Keeping track of the tips earned by bartenders isn't just a good idea – it's a mandatory activity, according to the IRS. One of the best ways to keep an accurate accounting of income via tips is with a daily tip journal. In addition to recording tips for personal income tax, a bartender is required to report tip income accurately to his employer. Only cash, debit or credit card tips need to be reported to the employer, barring a conflicting internal policy. Tips in the form of tangible goods, such as event tickets or other valuable items, still need to be recorded and reported to the IRS as part of income tax.
Using the pen and ruler, draw a ledger table in the tip journal with the following column headings: “Date of Tips Recorded, Date of Entry, Tips Received Directly From Customers and Other Staff, and Credit and Debit Tips Received,” according to the IRS' 4070A form.
Draw two additional ledger table columns in the tip journal with a pen and ruler, entitled: “Tips, Payout to Other Employees, and Names of Employees to Whom I Paid Tips.”
Ask the employer how often they want income reported to them. Monthly is a common reporting interval. Make note of the reporting interval and whether the employer requests that it be changed in the journal.
Calculate the sub-total of each column in the reporting interval by adding each entry to the following entry using a calculator. Write the sum at the bottom of each column.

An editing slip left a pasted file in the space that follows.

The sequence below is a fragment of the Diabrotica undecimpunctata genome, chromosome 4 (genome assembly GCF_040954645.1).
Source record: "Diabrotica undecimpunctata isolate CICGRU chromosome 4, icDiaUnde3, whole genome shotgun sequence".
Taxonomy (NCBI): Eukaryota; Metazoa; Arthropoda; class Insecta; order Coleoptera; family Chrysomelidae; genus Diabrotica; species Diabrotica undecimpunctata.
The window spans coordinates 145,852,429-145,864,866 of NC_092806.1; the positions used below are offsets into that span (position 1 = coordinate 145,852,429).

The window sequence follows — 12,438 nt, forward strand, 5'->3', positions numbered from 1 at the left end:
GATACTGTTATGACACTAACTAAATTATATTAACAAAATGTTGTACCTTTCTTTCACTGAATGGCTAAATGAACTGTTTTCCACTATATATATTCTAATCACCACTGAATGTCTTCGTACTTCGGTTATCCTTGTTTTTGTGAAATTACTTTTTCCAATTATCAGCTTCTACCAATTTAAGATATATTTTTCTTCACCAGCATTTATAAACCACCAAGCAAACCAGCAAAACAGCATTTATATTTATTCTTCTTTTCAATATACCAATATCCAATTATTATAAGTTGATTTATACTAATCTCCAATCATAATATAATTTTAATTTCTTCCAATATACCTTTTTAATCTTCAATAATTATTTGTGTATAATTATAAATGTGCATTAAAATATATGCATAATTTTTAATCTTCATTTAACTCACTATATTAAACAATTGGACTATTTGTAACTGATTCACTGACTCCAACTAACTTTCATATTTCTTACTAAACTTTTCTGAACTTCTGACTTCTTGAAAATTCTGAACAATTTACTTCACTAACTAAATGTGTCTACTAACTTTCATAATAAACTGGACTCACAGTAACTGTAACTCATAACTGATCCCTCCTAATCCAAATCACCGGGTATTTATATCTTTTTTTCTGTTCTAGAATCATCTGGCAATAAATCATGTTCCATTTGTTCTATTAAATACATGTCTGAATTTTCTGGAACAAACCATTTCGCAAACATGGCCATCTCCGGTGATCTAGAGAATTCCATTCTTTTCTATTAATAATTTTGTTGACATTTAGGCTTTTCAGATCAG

Draft an employee record of tips to the employer with the following fields: “Employee's Name and Address, Employer's Name and Address (including establishment name), and Tip Reporting Period (including month, numeric date and year, and the reporting employee's signature).” The report also needs to include the reporting employee's “social security number, cash tips received, credit and debit card tips received, tips paid out, net tips, and the date,” according to the IRS.
The IRS advises that tip recipients omit any mandatory service charges employers add to a customer's bill that they then pay the worker as part of wages rather than a tip.
Double check all tip counts and journal entries for accuracy, since the penalty for inaccurate tip reporting to the IRS is “50 percent of Social Security and Medicare taxes owed on the unreported tips.”
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